If you are born in the Western world rather than Africa today, it is likely that you will not suffer famine in your lifetime. If you are born in England, your life expectancy will be higher than someone born in Mali. If you are born into a family where both your parents have university degrees, it is very likely that you will have access to higher education as well.
Small differences in life such as your place of birth, nationality, your name and your family make huge differences to how your life is lived.
It is very clear that not everybody is born with the same kind of opportunities and prospects. It is the balance of nature—and it is not very fair.
Social mobility is a big challenge for every country today. A book written by Richard Wilkinson and Kate Pickett concludes that more equal societies almost always do better than others. Their study discovers that there is an inverse relationship between income inequality and intergenerational mobility. Countries with less income inequality, such as Denmark, Sweden and Finland, have some of the greatest mobility, whereas countries with high income inequality, such as Chile and Brazil, have some of the lowest social mobility.
So much talent is wasted because they haven’t been given enough opportunity to show what they can achieve.
For example, George Soros would have been one of the wasted talents, but he was lucky enough to receive an education at LSE.
He subsequently tried his luck in securing employment in England, but was offered only simple jobs rather than his dream investment banking job. Because he did not come from a certain family or circle, he could not establish his dream in England, and so flew to the US to accomplish his dreams.
Today he is one of the greatest philanthropists.
Given that we cannot completely eliminate these inequalities, how can we help the underprivileged to move up the ladder?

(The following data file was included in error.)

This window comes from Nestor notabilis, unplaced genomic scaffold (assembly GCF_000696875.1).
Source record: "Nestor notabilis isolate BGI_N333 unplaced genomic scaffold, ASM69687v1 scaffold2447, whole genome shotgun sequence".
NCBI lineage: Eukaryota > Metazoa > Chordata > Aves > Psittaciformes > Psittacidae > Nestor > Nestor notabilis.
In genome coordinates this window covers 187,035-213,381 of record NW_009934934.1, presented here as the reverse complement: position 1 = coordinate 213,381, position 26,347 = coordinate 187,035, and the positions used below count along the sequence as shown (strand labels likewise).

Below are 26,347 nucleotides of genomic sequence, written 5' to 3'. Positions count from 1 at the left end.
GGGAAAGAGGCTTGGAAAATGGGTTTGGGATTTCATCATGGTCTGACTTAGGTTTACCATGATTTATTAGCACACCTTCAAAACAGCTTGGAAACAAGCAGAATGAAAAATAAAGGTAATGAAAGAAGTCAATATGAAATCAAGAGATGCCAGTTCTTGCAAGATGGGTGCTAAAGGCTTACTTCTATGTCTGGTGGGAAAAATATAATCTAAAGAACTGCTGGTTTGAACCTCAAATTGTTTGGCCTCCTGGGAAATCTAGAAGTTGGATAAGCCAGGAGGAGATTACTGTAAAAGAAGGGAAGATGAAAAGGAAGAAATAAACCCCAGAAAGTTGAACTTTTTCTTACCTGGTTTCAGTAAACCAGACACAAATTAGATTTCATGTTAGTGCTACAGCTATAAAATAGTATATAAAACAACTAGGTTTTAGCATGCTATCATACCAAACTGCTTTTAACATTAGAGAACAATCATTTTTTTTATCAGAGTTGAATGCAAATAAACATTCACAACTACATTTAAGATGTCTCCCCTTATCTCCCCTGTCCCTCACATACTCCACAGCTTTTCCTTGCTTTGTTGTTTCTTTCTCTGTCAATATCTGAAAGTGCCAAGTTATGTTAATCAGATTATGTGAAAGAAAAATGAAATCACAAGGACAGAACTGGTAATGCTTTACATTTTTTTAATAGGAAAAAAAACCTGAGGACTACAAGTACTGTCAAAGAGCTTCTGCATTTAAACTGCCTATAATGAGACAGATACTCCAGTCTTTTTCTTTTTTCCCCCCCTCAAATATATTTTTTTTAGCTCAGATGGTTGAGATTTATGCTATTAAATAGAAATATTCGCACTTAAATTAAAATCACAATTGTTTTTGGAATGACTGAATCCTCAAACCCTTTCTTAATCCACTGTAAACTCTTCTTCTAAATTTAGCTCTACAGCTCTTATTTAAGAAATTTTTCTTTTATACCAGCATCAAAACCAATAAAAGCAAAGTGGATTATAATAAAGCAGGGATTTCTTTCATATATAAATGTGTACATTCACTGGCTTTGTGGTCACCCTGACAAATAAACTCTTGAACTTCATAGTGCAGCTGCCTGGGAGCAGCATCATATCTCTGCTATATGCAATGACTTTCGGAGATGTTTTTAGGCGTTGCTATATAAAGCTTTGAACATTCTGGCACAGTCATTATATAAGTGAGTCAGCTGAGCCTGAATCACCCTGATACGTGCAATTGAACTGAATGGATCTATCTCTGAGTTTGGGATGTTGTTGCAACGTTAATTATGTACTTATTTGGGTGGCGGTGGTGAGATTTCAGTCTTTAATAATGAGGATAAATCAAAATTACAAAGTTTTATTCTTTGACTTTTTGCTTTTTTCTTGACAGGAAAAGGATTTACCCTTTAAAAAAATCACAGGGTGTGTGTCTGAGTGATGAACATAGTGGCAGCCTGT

No matter what, we have to subsidise education. Children who come from poor families have to make it to good schools if they have the right attitude and skills. Without allowing underprivileged kids access to education, it is almost impossible to speak about social mobility.
I think Singapore is a very good example. Everyone can go to a public school and the monthly fee varies from free to six Singapore dollars if you are a Singaporean citizen. More importantly, Singapore is one of the best countries for your child to be educated, according to the latest PISA results.
There is no guarantee that all kids can make it—but the probability of climbing the ladder significantly increases with a good education.
The legendary investor, Jim Rogers, lives in Singapore with his family and he chose for his daughter to study at a public school rather than a private school.
Social mobility is not only something that helps people climb the ladder, but it is also an insurance against rises in crime and is a bodyguard for a peaceful world.
It is not easy to subsidise a good level of education for everyone and it is very costly, but it is not more costly than the cost of rising crime, of unhappy communities and of pessimistic futures.
Finally, no matter how smart you are, if you are financially well off, it is very likely that you will take it easy. Social mobility is also good for innovation, competition and the promotion of growth.
Hamdi Ulukaya, owner of Chobani yoghurts, is a recent good example of social mobility. A Turkish citizen of Kurdish descent, he was lucky enough to study at Ankara University and lucky enough to go to the US for his English studies. He took a major risk in acquiring a large, defunct yoghurt factory in New York.
Ulukaya’s net worth is USD 1.4 billion as of 2014 and he has pledged USD 700 million to refugees of the Syrian civil war.
It is hard to prove, but I believe people whom you help to move up social ladder tend to help other people as well—just like George Soros and Hamdi Ulukaya.
All the best from Singapore.